Game Development Reference

In-Depth Information

Figure 13.3.
Pre-deformation (left). Mesh after a sharp deformation resulting in unnatural

stretching (center). The deformed mesh after several iterations of solving the position

constraints (right).

inertia
. The jiggle deformer is the temporal memory that records the previous

positions/velocities of the vertices and ensures that subsequent positions follow a

trajectory that mitigates any visible popping artifacts (which are common amongst

the outputs from relaxation and collision deformers).

Just like all the other deformers described in this chapter, the input to this

function is a mesh from a previous deformer. The input mesh acts as an attractor

that the jiggle deformer tries to mimic. The strength of the attraction is defined in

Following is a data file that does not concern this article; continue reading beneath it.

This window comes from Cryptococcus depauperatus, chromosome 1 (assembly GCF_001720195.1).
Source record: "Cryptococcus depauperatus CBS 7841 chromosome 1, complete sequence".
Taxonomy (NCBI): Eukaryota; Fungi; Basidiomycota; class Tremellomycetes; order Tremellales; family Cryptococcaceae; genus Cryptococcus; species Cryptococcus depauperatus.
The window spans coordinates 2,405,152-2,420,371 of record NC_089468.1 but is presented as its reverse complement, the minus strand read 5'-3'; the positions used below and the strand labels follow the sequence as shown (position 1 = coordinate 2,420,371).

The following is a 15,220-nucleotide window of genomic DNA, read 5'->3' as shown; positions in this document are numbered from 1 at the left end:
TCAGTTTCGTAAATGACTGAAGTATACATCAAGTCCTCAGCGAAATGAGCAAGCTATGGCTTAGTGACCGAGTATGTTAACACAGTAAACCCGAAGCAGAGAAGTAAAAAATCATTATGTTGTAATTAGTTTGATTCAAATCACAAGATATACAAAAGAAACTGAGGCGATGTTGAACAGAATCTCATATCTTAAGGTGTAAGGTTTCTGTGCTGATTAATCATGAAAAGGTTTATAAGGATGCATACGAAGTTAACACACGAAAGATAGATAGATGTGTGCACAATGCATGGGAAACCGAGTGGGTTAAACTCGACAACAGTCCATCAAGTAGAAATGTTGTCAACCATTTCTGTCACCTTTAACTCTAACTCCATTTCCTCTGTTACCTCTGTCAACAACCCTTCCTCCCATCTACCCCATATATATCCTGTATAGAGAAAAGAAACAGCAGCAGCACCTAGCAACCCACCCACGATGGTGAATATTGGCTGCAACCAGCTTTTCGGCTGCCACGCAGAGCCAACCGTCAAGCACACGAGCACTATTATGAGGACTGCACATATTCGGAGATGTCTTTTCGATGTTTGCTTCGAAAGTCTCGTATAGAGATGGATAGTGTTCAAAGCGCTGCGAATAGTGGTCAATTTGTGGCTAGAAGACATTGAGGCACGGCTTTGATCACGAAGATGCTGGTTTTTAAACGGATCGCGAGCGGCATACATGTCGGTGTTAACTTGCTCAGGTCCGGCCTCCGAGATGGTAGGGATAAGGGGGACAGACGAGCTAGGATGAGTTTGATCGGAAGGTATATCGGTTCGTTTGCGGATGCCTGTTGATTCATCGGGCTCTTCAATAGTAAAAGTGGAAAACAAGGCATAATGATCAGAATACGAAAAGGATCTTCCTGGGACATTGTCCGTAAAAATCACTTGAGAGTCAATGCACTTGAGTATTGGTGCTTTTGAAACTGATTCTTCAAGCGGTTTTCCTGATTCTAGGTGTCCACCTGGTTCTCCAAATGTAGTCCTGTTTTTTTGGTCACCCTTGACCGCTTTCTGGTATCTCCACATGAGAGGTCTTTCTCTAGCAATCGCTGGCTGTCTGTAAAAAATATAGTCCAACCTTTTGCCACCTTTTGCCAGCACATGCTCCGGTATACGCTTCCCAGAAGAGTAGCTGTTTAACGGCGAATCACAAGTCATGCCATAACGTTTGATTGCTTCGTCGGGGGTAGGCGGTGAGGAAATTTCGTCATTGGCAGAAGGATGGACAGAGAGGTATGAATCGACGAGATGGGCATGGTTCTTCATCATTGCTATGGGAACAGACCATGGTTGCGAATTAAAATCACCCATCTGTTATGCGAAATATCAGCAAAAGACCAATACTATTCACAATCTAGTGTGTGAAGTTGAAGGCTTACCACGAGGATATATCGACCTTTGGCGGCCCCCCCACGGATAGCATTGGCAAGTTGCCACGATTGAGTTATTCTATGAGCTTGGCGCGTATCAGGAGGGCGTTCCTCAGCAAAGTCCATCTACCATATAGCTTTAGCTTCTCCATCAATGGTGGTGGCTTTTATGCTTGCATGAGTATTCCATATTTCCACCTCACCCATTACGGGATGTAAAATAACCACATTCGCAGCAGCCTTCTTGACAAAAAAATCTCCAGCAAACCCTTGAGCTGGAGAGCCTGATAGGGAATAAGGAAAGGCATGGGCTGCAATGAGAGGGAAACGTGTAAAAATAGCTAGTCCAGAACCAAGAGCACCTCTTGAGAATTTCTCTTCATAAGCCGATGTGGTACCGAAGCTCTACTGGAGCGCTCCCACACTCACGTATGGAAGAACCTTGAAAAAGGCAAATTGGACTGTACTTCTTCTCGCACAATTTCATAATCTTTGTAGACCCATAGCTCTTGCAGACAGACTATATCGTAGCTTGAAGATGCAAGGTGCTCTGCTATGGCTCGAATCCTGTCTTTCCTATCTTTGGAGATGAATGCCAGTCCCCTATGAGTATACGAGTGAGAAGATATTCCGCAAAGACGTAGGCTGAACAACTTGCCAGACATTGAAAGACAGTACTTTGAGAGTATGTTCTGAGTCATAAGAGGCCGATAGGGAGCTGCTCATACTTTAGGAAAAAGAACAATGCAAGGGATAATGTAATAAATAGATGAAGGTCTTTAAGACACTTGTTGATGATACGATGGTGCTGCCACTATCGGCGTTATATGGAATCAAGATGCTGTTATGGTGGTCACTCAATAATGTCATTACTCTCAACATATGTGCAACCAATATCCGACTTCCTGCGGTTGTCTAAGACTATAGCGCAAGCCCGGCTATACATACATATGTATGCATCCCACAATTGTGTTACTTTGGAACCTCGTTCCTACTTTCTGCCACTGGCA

the
springk
parameter. Lower values create more floppy skin.

Each time the jiggle deformer is evaluated, it records the last position and

velocity of each vertex. To create the smooth attraction behavior, we assume

that each vertex is connected to its corresponding input vertex by a spring. The

rest length of this spring is always zero so that it acts by pulling the vertex to be

coincident with the input position. The force of the attraction is proportional to

the length of the spring according to Hooke's Law.

To integrate the position ahead in time, we use the force from the spring as

an acceleration that is applied directly to the velocity from the previous time step.

Then we do a Euler-integration step to find the final output position. This is shown

in the pseudocode in Listing 13.6.

//Typical values

float
damping = 0.6;

float
springk = 25.0;

float
timeStep = 1.0 / 24.0;

for
(eachVertex)

{
//Calculate the acceleration

Vector3d a = (vertex.inputPos
−
vertex.lastPos)
∗
springk;

//Calculate new velocity